is a numeric vector, then its length should
be equal to the number of points in the pattern `X`

.
The value `lambda[i]`

is assumed to be the
the (estimated) value of the intensity
\(\lambda(x_i)\) for
the point \(x_i\) of the pattern \(X\).
Each value must be a positive number; `NA`

's are not allowed.

If `lambda`

is a pixel image, the domain of the image should
cover the entire window of the point pattern. If it does not (which
may occur near the boundary because of discretisation error),
then the missing pixel values
will be obtained by applying a Gaussian blur to `lambda`

using
`blur`

, then looking up the values of this blurred image
for the missing locations.
(A warning will be issued in this case.)

If `lambda`

is a function, then it will be evaluated in the
form `lambda(x,y)`

where `x`

and `y`

are vectors
of coordinates of the points of `X`

. It should return a numeric
vector with length equal to the number of points in `X`

.

If `lambda`

is omitted, then it will be estimated using
a `leave-one-out' kernel smoother,
as described in Baddeley, Moller
and Waagepetersen (2000). The estimate `lambda[i]`

for the
point `X[i]`

is computed by removing `X[i]`

from the
point pattern, applying kernel smoothing to the remaining points using
`density.ppp`

, and evaluating the smoothed intensity
at the point `X[i]`

. The smoothing kernel bandwidth is controlled
by the arguments `sigma`

and `varcov`

, which are passed to
`density.ppp`

along with any extra arguments.

Edge corrections are used to correct bias in the estimation
of \(K_{\rm inhom}\).
Each edge-corrected estimate of \(K_{\rm inhom}(r)\) is
of the form
$$
\widehat K_{\rm inhom}(r) = (1/A)
\sum_i \sum_j \frac{1\{d_{ij} \le r\}
e(x_i,x_j,r)}{\lambda(x_i)\lambda(x_j)}
$$
where `A`

is a constant denominator,
\(d_{ij}\) is the distance between points
\(x_i\) and \(x_j\), and
\(e(x_i,x_j,r)\) is
an edge correction factor. For the `border' correction,
$$
e(x_i,x_j,r) =
\frac{1(b_i > r)}{\sum_j 1(b_j > r)/\lambda(x_j)}
$$
where \(b_i\) is the distance from \(x_i\)
to the boundary of the window. For the `modified border'
correction,
$$
e(x_i,x_j,r) =
\frac{1(b_i > r)}{\mbox{area}(W \ominus r)}
$$
where \(W \ominus r\) is the eroded window obtained
by trimming a margin of width \(r\) from the border of the original
window.
For the `translation' correction,
$$
e(x_i,x_j,r) =
\frac 1 {\mbox{area}(W \cap (W + (x_j - x_i)))}
$$
and for the `isotropic' correction,
$$
e(x_i,x_j,r) =
\frac 1 {\mbox{area}(W) g(x_i,x_j)}
$$
where \(g(x_i,x_j)\) is the fraction of the
circumference of the circle with centre \(x_i\) and radius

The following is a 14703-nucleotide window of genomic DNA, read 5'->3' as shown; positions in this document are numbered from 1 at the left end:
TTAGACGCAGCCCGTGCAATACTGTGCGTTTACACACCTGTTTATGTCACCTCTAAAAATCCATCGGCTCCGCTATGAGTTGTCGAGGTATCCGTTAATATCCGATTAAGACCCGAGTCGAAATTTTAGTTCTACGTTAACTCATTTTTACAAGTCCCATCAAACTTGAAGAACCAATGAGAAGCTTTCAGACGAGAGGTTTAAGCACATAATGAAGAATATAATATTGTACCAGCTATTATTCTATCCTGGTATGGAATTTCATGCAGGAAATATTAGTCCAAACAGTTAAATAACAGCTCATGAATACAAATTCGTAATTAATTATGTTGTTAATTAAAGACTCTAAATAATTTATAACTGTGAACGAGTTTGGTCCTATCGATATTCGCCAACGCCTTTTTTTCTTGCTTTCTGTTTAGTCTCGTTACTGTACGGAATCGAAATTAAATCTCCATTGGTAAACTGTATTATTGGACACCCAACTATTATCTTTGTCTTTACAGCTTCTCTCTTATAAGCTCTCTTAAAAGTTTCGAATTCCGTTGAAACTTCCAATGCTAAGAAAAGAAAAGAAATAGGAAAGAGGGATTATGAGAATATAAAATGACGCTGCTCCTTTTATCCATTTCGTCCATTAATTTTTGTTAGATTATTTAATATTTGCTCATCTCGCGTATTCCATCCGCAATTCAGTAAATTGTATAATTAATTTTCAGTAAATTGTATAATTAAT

\(||x_i - x_j||\) which lies inside the window.

If `renormalise=TRUE`

(the default), then the estimates
described above
are multiplied by \(c^{\mbox{normpower}}\) where
\(
c = \mbox{area}(W)/\sum (1/\lambda(x_i)).
\)
This rescaling reduces the variability and bias of the estimate
in small samples and in cases of very strong inhomogeneity.
The default value of `normpower`

is 1 (for consistency with
previous versions of spatstat)
but the most sensible value is 2, which would correspond to rescaling
the `lambda`

values so that
\(
\sum (1/\lambda(x_i)) = \mbox{area}(W).
\)

If the point pattern `X`

contains more than about 1000 points,
the isotropic and translation edge corrections can be computationally
prohibitive. The computations for the border method are much faster,
and are statistically efficient when there are large numbers of
points. Accordingly, if the number of points in `X`

exceeds
the threshold `nlarge`

, then only the border correction will be
computed. Setting `nlarge=Inf`

or `correction="best"`

will prevent this from happening.
Setting `nlarge=0`

is equivalent to selecting only the border
correction with `correction="border"`

.

The pair correlation function can also be applied to the
result of `Kinhom`

; see `pcf`

.

##### Value

An object of class `"fv"`

(see `fv.object`

).

Essentially a data frame containing at least the following columns,

the vector of values of the argument \(r\) at which \(K_{\rm inhom}(r)\) has been estimated

vector of values of \(\pi r^2\), the theoretical value of \(K_{\rm inhom}(r)\) for an inhomogeneous Poisson process

##### References

Baddeley, A.,
Moller, J. and Waagepetersen, R. (2000)
Non- and semiparametric estimation of interaction in
inhomogeneous point patterns.
*Statistica Neerlandica* **54**, 329--350.

##### See Also

##### Examples

```
# NOT RUN {
# inhomogeneous pattern of maples
X <- unmark(split(lansing)$maple)
# }
# NOT RUN {
# (1) intensity function estimated by model-fitting
# Fit spatial trend: polynomial in x and y coordinates
fit <- ppm(X, ~ polynom(x,y,2), Poisson())
# (a) predict intensity values at points themselves,
# obtaining a vector of lambda values
lambda <- predict(fit, locations=X, type="trend")
# inhomogeneous K function
Ki <- Kinhom(X, lambda)
plot(Ki)
# (b) predict intensity at all locations,
# obtaining a pixel image
lambda <- predict(fit, type="trend")
Ki <- Kinhom(X, lambda)
plot(Ki)
# (2) intensity function estimated by heavy smoothing
Ki <- Kinhom(X, sigma=0.1)
plot(Ki)
# (3) simulated data: known intensity function
lamfun <- function(x,y) { 50 + 100 * x }
# inhomogeneous Poisson process
Y <- rpoispp(lamfun, 150, owin())
# inhomogeneous K function
Ki <- Kinhom(Y, lamfun)
plot(Ki)
# How to make simulation envelopes:
# Example shows method (2)
# }
# NOT RUN {
smo <- density.ppp(X, sigma=0.1)
Ken <- envelope(X, Kinhom, nsim=99,
simulate=expression(rpoispp(smo)),
sigma=0.1, correction="trans")
plot(Ken)
# }
```

*Documentation reproduced from package spatstat, version 1.49-0, License: GPL (>= 2)*